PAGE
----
• Graham Fox, former strategic policy advisor at Fraser Milner Casgrain LLP and former chief of staff to the Rt. (wikipedia.org)
  • groups
  • Community participation, on the other hand, covers all the scales and techniques but refers to the processes involving professionals, families, community groups and government officials in shaping the environment. (plannersnetwork.org)
  • CDCs became the staging ground for professionals to represent the interests of disenfranchised community groups. (plannersnetwork.org)
  • authority
  • These committees had the authority to audit government and economic administration records. (wikipedia.org)
  • Although the Quinlan case has been the touchtone for legal and ethical discussions of the right to refuse medical treatment for the past fifteen years, no other court has delegated immunity-granting authority to an ethics committee. (thefreelibrary.com)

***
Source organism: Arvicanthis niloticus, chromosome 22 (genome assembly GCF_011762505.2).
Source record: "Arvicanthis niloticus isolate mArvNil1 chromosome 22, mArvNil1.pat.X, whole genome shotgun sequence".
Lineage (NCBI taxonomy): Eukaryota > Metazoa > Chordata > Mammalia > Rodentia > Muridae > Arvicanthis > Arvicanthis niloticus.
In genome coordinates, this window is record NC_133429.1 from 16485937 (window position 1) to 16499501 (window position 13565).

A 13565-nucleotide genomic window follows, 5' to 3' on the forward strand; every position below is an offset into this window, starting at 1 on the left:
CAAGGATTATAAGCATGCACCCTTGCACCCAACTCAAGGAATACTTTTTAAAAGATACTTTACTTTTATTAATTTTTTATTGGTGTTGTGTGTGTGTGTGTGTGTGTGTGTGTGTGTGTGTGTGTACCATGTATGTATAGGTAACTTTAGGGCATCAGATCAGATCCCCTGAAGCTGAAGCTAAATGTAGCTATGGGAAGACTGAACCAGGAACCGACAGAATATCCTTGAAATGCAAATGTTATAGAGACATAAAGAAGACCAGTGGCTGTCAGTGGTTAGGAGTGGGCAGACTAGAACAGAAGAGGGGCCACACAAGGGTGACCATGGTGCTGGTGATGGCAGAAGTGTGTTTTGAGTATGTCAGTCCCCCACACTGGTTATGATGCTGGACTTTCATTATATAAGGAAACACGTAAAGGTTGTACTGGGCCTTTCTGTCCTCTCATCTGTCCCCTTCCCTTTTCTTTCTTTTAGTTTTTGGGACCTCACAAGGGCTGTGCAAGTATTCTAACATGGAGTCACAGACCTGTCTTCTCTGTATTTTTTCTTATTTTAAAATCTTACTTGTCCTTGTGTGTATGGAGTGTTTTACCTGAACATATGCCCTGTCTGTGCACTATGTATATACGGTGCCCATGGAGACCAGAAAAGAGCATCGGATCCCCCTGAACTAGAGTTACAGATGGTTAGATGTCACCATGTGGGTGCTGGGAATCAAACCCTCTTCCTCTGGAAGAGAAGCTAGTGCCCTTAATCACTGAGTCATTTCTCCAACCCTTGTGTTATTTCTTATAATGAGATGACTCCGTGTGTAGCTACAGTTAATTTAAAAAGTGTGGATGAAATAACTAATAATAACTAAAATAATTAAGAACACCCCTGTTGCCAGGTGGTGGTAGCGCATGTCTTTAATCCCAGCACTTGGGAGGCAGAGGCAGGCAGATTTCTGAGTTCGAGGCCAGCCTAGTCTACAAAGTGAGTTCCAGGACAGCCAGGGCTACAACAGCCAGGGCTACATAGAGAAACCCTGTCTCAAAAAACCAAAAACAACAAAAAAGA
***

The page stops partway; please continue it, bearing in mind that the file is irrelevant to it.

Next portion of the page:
• develop
  • He served on university committees to develop undergraduate programs in the biological sciences, as well as teacher education programs. (uchicago.edu)
  • alternative
  • Under the threat of intrusive federal investigations, the American Academy of Pediatrics and others recommended an alternative: hospital-based committees that would be available to review contested decisions to withdraw treatment from handicapped newborns. (thefreelibrary.com)
  • Lead
  • Without the threat of legal liability and community disapproval (which could lead to new laws), ethics committees would probably not have developed at all. (thefreelibrary.com)
  • District
  • He also served as an enlisted soldier in the Tennessee Army National Guard and District of Columbia Army National Guard in the 1970s. (wikipedia.org)
  • operations
  • By the beginning of the 20th century, congressional staff had become well-accepted feature of congressional operations. (wikipedia.org)